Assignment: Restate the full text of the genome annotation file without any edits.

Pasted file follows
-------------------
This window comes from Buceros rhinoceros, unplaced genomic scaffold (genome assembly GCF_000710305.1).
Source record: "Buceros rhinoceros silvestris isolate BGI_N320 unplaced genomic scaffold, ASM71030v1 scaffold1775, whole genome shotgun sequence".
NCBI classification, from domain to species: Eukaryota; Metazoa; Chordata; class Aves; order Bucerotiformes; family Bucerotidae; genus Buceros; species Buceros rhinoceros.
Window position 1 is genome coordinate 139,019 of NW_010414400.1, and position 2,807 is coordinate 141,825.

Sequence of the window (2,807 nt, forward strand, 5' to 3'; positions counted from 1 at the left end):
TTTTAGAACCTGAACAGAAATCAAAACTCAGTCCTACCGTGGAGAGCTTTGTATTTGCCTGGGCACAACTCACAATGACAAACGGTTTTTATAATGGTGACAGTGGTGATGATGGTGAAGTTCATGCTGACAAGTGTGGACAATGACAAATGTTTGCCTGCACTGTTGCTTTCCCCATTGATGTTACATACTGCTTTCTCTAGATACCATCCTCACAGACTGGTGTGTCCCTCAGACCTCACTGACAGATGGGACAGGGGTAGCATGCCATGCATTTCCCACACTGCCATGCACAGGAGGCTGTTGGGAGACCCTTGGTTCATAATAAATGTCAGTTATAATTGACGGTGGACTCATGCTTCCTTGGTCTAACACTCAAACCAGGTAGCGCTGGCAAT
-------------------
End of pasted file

This window comes from Buceros rhinoceros, unplaced genomic scaffold (genome assembly GCF_000710305.1).
Source record: "Buceros rhinoceros silvestris isolate BGI_N320 unplaced genomic scaffold, ASM71030v1 scaffold1775, whole genome shotgun sequence".
NCBI classification, from domain to species: Eukaryota; Metazoa; Chordata; class Aves; order Bucerotiformes; family Bucerotidae; genus Buceros; species Buceros rhinoceros.
Window position 1 is genome coordinate 139,019 of NW_010414400.1, and position 2,807 is coordinate 141,825.

Sequence of the window (2,807 nt, forward strand, 5' to 3'; positions counted from 1 at the left end):
TTTTAGAACCTGAACAGAAATCAAAACTCAGTCCTACCGTGGAGAGCTTTGTATTTGCCTGGGCACAACTCACAATGACAAACGGTTTTTATAATGGTGACAGTGGTGATGATGGTGAAGTTCATGCTGACAAGTGTGGACAATGACAAATGTTTGCCTGCACTGTTGCTTTCCCCATTGATGTTACATACTGCTTTCTCTAGATACCATCCTCACAGACTGGTGTGTCCCTCAGACCTCACTGACAGATGGGACAGGGGTAGCATGCCATGCATTTCCCACACTGCCATGCACAGGAGGCTGTTGGGAGACCCTTGGTTCATAATAAATGTCAGTTATAATTGACGGTGGACTCATGCTTCCTTGGTCTAACACTCAAACCAGGTAGCGCTGGCAAT